BibleTools
verse

(e.g. john 8 32)
  or  

John 9:16  (King James Version)
version

A.F.V
A.S.V.
Amplified®
Darby
I.S.V.
K.J.V.
N.A.S.B.
NASB E-Prime
Young's


Compare all


Book Notes
   Barnes' Book Notes
   Jamieson, Fausset, and Brown Book Notes
   Robertson's Book Notes (NT)
Commentaries
   Adam Clarke
   Barnes' Notes
   Forerunner Commentary
   Jamieson, Fausset, and Brown
   John Wesley's Notes
   Matthew Henry
   People's Commentary (NT)
   Robertson's Word Pictures (NT)
   Scofield
Definitions
Interlinear
Library
Topical Studies
X-References
Commentaries:
<< John 9:15   John 9:17 >>


John 9:14-16

What is the true purpose of the Sabbath? God's instruction about the Sabbath is contained in general principles that we are to apply properly. To do this, we have to understand its purpose.

From the beginning of His ministry, Jesus instructs us on how to live His way of life using these principles. The Sabbath is so significant that His ministry formally began on one and ended on a preparation day for another. In His inaugural sermon (Luke 4:16-19), He spells out His work: setting people free from captivity. He specifically mentions revealing His truth to the poor (that is, the weak), brokenhearted, captives, blind, and oppressed (see Isaiah 61:1-2).

The Sabbath—which, He says in Mark 2:27, "was made for man"—is a key element in this work of delivering people from oppression. God established His Sabbath law, including the weekly and annual Sabbaths, to prepare a people to come out of and stay out of spiritual slavery. Each Sabbath reminds Christians that God is their Liberator, and by keeping it, they show that they are free and want to remain free.

We need to recognize that the blind man's life was not in immediate danger, but the liberating healing Jesus performed was done to one who was chronically ill. Spiritually, we are the same, beset by lingering sins. God provides the Sabbath to free us from the chronic problems caused by the desires of our human nature.

Martin G. Collins
The Miracles of Jesus Christ: Healing a Man Born Blind (Part Two)



John 9:8-17

Every genuine believer in Jesus Christ will have conflict at times, and in one form or another, every Christian will be opposed for the sake of God's truth. The apostle Paul alerts us that "everyone who wants to live a godly life in Christ Jesus will be persecuted" (II Timothy 3:12), and that "it has been granted to you on behalf of Christ not only to believe on Him, but also to suffer for His sake" (Philippians 1:29).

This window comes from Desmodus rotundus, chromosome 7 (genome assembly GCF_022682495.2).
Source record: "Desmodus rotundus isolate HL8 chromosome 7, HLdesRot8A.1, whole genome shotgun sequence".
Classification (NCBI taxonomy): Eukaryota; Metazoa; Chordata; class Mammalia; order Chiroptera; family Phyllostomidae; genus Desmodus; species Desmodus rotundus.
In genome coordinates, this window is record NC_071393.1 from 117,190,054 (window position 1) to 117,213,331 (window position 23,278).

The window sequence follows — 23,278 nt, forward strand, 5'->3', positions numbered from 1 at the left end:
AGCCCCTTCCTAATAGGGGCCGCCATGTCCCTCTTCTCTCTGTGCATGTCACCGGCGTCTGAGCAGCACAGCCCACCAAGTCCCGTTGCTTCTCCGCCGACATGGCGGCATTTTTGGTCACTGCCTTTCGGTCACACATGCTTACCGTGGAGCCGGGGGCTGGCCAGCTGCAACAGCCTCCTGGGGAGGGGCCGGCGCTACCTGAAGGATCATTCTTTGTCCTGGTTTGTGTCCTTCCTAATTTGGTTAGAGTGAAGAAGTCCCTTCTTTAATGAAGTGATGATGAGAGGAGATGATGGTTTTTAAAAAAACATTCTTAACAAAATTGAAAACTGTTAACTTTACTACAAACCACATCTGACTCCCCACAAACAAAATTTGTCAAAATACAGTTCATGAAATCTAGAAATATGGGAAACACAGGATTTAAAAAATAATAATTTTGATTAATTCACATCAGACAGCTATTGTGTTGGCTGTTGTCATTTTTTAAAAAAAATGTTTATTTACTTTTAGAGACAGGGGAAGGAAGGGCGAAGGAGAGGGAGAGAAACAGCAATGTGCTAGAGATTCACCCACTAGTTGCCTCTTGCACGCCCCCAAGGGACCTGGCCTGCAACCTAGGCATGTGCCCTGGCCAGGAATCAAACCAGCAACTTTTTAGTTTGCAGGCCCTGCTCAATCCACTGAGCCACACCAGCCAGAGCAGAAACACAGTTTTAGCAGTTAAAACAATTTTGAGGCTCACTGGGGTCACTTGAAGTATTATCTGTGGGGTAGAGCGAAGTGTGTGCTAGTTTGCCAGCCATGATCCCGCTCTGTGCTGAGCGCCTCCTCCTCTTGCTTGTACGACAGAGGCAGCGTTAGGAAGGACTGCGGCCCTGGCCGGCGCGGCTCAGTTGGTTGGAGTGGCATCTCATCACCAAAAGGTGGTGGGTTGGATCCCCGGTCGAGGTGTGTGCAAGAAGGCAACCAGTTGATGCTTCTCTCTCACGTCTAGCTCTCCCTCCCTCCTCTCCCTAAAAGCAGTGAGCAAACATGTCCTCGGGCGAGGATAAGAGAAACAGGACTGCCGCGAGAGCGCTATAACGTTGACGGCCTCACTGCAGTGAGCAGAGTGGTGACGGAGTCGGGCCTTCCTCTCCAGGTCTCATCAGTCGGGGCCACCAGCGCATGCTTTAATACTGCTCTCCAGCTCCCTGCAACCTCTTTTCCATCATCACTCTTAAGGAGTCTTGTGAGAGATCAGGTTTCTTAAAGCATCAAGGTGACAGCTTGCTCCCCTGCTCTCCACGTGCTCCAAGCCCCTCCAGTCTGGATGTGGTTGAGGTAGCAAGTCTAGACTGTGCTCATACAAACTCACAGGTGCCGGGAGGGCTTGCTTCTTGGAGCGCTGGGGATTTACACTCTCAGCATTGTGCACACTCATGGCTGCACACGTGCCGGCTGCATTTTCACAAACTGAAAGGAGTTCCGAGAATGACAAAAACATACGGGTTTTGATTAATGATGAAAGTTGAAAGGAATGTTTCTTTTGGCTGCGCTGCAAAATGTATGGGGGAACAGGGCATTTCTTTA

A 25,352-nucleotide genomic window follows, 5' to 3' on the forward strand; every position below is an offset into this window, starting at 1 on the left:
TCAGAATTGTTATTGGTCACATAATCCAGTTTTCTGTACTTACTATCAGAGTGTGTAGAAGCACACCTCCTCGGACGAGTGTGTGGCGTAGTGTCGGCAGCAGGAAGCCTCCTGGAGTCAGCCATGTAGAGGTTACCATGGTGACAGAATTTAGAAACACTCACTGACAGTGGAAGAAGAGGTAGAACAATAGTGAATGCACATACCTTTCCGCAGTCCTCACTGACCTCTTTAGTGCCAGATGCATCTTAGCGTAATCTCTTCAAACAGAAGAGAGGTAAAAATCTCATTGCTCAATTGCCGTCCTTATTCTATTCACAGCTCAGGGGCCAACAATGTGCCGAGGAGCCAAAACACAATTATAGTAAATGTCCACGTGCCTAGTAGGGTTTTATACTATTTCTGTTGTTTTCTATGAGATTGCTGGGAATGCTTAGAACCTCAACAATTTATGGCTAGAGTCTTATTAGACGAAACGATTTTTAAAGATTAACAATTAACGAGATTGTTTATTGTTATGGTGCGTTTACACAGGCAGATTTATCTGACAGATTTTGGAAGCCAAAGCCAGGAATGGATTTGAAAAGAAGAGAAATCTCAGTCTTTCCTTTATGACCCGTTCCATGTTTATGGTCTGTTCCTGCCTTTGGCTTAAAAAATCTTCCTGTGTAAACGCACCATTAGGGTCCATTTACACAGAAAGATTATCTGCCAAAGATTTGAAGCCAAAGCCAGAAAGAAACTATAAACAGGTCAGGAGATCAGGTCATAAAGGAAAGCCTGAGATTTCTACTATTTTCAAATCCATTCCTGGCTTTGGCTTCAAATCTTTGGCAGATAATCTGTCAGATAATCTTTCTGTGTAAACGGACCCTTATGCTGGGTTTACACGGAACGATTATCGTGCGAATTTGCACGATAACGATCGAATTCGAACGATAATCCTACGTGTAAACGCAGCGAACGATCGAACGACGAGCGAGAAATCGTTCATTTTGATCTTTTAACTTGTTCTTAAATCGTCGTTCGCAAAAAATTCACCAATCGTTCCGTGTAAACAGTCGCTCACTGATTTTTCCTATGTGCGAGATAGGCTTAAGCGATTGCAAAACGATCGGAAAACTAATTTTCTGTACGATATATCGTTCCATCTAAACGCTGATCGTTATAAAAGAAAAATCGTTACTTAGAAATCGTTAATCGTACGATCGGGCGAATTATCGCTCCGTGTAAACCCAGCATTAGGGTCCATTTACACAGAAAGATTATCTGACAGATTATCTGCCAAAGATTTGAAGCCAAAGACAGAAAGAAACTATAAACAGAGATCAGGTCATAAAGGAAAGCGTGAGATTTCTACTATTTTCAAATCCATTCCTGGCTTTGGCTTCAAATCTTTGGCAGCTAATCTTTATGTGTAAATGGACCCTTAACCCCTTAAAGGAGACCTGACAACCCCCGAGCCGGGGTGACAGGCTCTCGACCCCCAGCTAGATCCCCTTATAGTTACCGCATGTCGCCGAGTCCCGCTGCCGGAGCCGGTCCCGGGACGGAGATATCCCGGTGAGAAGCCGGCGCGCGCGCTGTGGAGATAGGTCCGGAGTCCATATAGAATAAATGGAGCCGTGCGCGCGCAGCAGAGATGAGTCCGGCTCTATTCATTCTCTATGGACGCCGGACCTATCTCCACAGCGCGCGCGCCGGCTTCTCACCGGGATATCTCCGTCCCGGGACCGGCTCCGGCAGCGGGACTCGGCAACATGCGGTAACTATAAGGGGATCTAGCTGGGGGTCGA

God will not abandon us in the conflict any more than He abandoned the once-blind man. When challenged about his opinion of Jesus, he bravely answered, "He is a prophet" (John 9:17). God has His purposes in allowing persecution, and among them are at least two seen in John 9: Opposition will 1) sharpen our testimony and 2) deepen our understanding of God's purpose and way of life. No less than the man born blind, we should be humbly bold in our testimony. If the blind man, who had merely met Jesus and knew little about Him, could be so, why should we Christians not be also in our defense of God's way of life?

Martin G. Collins
The Miracles of Jesus Christ: Healing a Man Born Blind (Part Two)



John 9:12-31

Knowledge plays a part in the man's healing; this theme is suggested by the fact that each of the parties claim both to know and not to know something. Since the claims and the reasons for them differ, the contrasts highlight their various types of knowledge. By their questioning, the Pharisees try to discredit the man's testimony, attempting to find a cause to brand the healing a fraud and to attack Jesus (verse 19). They imply that the parents should stop lying and come clean (verses 20-21). Yet, the parents affirm two facts: that the healed man was indeed their son and that he was born blind. They knew this, and they were not afraid to affirm it.